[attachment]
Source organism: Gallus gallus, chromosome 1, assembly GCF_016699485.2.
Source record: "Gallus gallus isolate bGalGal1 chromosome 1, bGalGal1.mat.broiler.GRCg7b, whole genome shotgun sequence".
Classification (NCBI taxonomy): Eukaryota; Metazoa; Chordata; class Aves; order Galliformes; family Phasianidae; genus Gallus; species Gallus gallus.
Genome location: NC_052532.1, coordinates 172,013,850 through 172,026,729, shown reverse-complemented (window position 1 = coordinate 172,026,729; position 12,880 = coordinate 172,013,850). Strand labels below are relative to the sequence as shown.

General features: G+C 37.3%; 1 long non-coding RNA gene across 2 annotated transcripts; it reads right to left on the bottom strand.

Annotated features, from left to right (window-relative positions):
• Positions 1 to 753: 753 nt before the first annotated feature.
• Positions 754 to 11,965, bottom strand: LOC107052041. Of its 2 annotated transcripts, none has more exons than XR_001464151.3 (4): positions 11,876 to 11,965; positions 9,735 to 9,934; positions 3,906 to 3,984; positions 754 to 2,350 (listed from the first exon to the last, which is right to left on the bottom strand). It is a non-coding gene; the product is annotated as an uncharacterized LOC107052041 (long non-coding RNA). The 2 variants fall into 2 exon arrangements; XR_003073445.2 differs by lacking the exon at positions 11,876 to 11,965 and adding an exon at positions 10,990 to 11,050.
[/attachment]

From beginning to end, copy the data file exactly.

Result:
Source organism: Gallus gallus, chromosome 1, assembly GCF_016699485.2.
Source record: "Gallus gallus isolate bGalGal1 chromosome 1, bGalGal1.mat.broiler.GRCg7b, whole genome shotgun sequence".
Classification (NCBI taxonomy): Eukaryota; Metazoa; Chordata; class Aves; order Galliformes; family Phasianidae; genus Gallus; species Gallus gallus.
Genome location: NC_052532.1, coordinates 172,013,850 through 172,026,729, shown reverse-complemented (window position 1 = coordinate 172,026,729; position 12,880 = coordinate 172,013,850). Strand labels below are relative to the sequence as shown.

General features: G+C 37.3%; 1 long non-coding RNA gene across 2 annotated transcripts; it reads right to left on the bottom strand.

Annotated features, from left to right (window-relative positions):
• Positions 1 to 753: 753 nt before the first annotated feature.
• Positions 754 to 11,965, bottom strand: LOC107052041. Of its 2 annotated transcripts, none has more exons than XR_001464151.3 (4): positions 11,876 to 11,965; positions 9,735 to 9,934; positions 3,906 to 3,984; positions 754 to 2,350 (listed from the first exon to the last, which is right to left on the bottom strand). It is a non-coding gene; the product is annotated as an uncharacterized LOC107052041 (long non-coding RNA). The 2 variants fall into 2 exon arrangements; XR_003073445.2 differs by lacking the exon at positions 11,876 to 11,965 and adding an exon at positions 10,990 to 11,050.